Report presents recommendations for revitalizing Saugus’ Cliftondale Square


A draft report offers a host of short- and long-term recommendations for revitalizing the business and housing district of Cliftondale Square.

Responsible for synthesizing previous studies from Cliftondale Square and making recommendations from a solutions-based perspective, the Cliftondale Revitalization Committee has produced a draft report for members to determine on January 17 whether or not to adopt as a report. final to be presented at the city meeting. .

Since its inception last spring, the committee has held three business meetings, a site walk in Cliftondale Square and a public forum.

Committee members analyzed various issues that could limit Cliftondale Square, including parking, security, underlying zoning, accessibility and an indifferent business community made up largely of absent owners.

“This committee was formed to challenge the idea that nothing can be done by dividing up every problem present in Cliftondale and explaining why the problems are present, then start building a vision for the region through a thorough zoning directive and a workable action plan with recommendations for short and long term projects and initiatives, ”the report reads.

As President Joe Vecchione’s report indicates, residents have expressed concern over the deteriorating physical environment of buildings in Cliftondale Square.

Many shoppers who have made Cliftondale Square a hub of commercial activity have ditched the area for retail offerings in other parts of the city and surrounding communities – many of whom have undergone revitalization efforts in the meaning of what the committee hopes to implement in Cliftondale, the report explains. .

“While officials are hopeful that the area can attract new businesses and housing, they have identified a number of real and perceived issues hindering this development, including restrictive zoning, parking and traffic issues, and a lack of a diverse mix of products. and the services offered on the site, ”the report reads. “In addition, many businesses are not open after 6 pm and many of these businesses do not adhere to opening hours and / or do not open during advertised hours. Since the start of the COVID-19 pandemic, several businesses have closed their doors, some citing the pandemic’s problems and others for unrelated reasons. Additionally, many of these spaces remain vacant as of November 2021. These businesses include Tumble Inn Diner, Saugus Deli, Everything’s Hair, Lucey Travel, North Shore Bank, Webster First Federal Credit Union, and One Stop Market. In addition, many companies have not fully resumed their in-person services and have conducted some of their operations remotely. As a result, foot traffic, especially on weekends, was non-existent. Many of the business committee members they spoke to reported a decline in the number of customers since the start of the pandemic. “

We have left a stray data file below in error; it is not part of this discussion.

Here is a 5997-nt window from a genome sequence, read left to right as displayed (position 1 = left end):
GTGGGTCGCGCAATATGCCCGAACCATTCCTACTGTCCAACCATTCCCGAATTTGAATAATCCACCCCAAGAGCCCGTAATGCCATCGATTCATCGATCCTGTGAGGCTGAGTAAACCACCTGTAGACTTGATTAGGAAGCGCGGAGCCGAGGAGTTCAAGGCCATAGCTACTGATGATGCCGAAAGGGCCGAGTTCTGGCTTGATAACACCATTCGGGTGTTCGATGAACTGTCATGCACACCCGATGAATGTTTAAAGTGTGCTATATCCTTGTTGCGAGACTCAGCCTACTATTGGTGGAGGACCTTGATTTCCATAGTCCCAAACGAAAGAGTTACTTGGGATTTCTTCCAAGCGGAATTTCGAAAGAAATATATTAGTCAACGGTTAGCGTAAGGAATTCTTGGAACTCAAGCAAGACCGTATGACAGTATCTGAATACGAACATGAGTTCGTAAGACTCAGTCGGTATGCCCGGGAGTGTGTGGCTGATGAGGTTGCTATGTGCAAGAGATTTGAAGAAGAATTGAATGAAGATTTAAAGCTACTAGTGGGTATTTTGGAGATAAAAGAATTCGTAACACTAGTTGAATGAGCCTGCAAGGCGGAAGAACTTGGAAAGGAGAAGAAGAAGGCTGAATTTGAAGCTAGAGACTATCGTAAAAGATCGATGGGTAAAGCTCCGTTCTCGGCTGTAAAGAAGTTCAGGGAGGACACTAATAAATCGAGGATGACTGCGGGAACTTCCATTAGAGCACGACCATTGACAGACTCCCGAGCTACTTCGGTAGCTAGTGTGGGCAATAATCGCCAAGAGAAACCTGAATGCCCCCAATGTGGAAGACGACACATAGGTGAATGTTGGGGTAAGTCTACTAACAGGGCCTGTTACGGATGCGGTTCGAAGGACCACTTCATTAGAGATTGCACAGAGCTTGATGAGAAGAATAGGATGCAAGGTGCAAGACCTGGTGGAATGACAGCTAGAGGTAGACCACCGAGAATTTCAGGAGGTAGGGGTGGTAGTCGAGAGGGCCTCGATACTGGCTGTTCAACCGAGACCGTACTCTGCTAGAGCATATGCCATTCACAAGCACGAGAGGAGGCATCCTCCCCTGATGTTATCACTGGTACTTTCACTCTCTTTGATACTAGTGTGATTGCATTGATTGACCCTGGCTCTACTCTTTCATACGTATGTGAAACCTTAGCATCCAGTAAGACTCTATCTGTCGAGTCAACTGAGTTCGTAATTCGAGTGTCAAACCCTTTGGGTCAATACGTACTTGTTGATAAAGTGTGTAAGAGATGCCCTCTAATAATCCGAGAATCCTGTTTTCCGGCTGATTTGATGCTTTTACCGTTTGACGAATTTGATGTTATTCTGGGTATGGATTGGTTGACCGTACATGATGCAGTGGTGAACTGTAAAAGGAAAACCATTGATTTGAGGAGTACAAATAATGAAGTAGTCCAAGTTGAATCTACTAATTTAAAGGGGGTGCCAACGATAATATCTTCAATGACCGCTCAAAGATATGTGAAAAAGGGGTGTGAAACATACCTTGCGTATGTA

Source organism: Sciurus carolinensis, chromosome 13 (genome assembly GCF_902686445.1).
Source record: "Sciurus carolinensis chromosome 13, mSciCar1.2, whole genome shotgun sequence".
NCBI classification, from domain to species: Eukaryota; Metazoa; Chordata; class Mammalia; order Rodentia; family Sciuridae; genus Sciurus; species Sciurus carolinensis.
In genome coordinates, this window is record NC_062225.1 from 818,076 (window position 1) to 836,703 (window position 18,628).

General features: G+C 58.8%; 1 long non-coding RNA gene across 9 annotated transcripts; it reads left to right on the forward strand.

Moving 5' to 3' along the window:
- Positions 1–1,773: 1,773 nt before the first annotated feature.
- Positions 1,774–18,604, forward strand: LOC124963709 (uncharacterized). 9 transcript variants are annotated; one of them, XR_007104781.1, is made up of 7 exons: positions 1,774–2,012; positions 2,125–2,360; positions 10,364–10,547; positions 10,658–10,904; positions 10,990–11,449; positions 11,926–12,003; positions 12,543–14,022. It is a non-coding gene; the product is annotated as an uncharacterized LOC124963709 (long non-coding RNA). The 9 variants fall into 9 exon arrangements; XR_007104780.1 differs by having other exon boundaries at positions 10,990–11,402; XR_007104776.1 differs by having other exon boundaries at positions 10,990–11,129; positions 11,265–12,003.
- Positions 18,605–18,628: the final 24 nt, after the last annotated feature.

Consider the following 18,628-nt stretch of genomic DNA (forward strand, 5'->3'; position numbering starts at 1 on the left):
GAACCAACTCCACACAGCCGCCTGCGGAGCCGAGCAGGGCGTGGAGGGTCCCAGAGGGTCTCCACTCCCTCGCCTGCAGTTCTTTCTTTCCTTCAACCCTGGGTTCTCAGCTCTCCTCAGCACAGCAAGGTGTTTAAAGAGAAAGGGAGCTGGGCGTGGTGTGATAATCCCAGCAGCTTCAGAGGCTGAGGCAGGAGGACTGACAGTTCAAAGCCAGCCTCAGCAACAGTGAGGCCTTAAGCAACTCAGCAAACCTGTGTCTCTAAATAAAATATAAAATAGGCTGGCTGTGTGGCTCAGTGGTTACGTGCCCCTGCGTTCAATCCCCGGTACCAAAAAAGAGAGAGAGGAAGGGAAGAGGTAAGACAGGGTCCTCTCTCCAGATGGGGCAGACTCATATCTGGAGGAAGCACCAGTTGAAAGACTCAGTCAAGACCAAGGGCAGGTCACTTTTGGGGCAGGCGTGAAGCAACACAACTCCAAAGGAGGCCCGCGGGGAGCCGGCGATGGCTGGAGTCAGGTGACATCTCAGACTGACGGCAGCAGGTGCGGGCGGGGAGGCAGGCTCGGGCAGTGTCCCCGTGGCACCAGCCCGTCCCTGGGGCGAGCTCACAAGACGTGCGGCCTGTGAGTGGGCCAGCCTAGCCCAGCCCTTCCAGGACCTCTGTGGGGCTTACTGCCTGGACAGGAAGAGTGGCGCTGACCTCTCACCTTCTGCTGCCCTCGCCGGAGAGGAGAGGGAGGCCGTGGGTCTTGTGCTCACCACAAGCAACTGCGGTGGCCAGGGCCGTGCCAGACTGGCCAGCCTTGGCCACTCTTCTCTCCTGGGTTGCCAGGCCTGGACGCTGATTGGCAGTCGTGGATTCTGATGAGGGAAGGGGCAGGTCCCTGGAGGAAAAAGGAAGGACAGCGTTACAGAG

The report describes how parking is clearly the most discussed issue in Cliftondale Square, with the committee agreeing that parking needs to be addressed holistically through the creation of a parking management plan that requires clear communication and public partnership. /private.

Additionally, the committee maintains that the city should be proactive if properties in Cliftondale become available to provide municipal parking.

“The city needs to work with these lot owners to create a parking and signage plan to help consolidate this parking lot and make it easier for people to identify and use existing spaces,” the report said. “On-street parking should be limited to intervals of between 15 minutes and two hours, to encourage the use of these spaces by customers and to discourage use by employees and business owners. The application of these programmed parking restrictions should be applied consistently to reinforce the illegal parking habits that have been dealt with by traders and neighbors throughout this process. “

Lots of recommendations

Long-term solutions will be needed to solve Cliftondale Square’s complex and multi-layered problems, the committee says, while short-term solutions can be used to pique the interest of residents and business district owners.